There has never been a more important time for the church to be the church and live out the transforming love of Christ Jesus. Climate change is now impacting our local communities, congregations, and their ministries in a myriad of ways including financially, physically, emotionally, and spiritually. Yet, throughout the Bible, we are told that the earth is the Lord’s and therefore holy, and we are called to care for and learn from creation (Genesis 2.15, Ps. 24.1, Job 12.7-10), and to care for “the least of these among us” (Matthew 25) which includes the earth.

In these times, we need to remind ourselves and each other of the power and impact of the local church. Churches play an enormous role in supporting community needs, particularly for the most vulnerable. Close community connections mean that we know the critical needs of our communities and we respond. 

With the challenges of our times come incredible opportunities to be the church in new and innovative ways, living out the gospel in our local communities. New churches are called to find unique ways to care for the earth and all who depend on it as dictated by the location and context. Creation care, which is as ancient as our faith and important to many people’s spirituality, is a way for churches to be renewed and strengthened to each other, the local community, and God.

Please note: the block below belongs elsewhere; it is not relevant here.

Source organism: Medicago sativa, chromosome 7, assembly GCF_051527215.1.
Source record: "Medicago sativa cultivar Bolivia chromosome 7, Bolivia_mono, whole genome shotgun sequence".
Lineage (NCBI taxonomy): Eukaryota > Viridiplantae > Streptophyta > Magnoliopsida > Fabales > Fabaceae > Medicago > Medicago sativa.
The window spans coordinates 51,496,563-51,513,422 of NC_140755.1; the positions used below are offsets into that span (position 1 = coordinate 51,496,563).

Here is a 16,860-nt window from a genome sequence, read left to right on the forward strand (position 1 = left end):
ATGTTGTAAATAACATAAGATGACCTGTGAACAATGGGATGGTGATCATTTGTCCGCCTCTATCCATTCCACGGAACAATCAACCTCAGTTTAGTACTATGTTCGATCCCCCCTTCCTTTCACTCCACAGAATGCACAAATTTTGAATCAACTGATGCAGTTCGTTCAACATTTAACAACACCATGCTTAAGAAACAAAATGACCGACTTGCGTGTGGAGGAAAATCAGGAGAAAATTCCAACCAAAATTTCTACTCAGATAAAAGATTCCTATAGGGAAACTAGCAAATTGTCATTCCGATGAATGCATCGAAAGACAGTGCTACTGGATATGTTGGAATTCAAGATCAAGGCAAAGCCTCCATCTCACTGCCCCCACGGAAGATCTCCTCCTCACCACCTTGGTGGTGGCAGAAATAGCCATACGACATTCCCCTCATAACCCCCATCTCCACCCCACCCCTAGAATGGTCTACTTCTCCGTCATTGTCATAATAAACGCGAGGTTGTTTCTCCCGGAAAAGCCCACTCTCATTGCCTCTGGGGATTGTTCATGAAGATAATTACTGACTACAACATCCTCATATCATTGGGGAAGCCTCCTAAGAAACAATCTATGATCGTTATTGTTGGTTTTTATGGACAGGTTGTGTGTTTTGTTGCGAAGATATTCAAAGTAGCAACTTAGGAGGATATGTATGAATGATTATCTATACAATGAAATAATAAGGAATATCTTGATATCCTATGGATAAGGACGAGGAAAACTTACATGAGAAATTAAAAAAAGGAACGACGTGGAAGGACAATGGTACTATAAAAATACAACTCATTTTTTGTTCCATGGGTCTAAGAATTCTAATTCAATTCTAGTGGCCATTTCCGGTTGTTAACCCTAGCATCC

Green Chalice is honored and blessed to partner with New Church Ministry to support and resource new churches to connect our faith, spiritual practices, and creation consciousness to demonstrate the fullness of God’s shalom. In honor of Earth Month, lead your church in becoming a Green Chalice Congregation!

~ Rev. Carol Devine, Co-Minister of Green Chalice

Rev. Carol Devine is the national faith and climate director for ecoAmerica’s Blessed Tomorrow program. She is an ordained minister in the Christian Church (Disciples of Christ) and founder of the denomination’s creation care ministry, Green Chalice. Carol served as a congregational pastor for 14 years in Kentucky where ecumenical and interfaith work was a priority. Before being called to ministry, Carol was a teacher and a Peace Corps Volunteer. She is a graduate of Transylvania University (BA), University of Kentucky (MS), and Lexington Theological Seminary (MDiv). She is the mother of three adult children and loves to travel, hike, kayak, cycle, garden, and read. 

A shortened version of this post also appeared in the April 2024 issue of the New Church Know-It-All.

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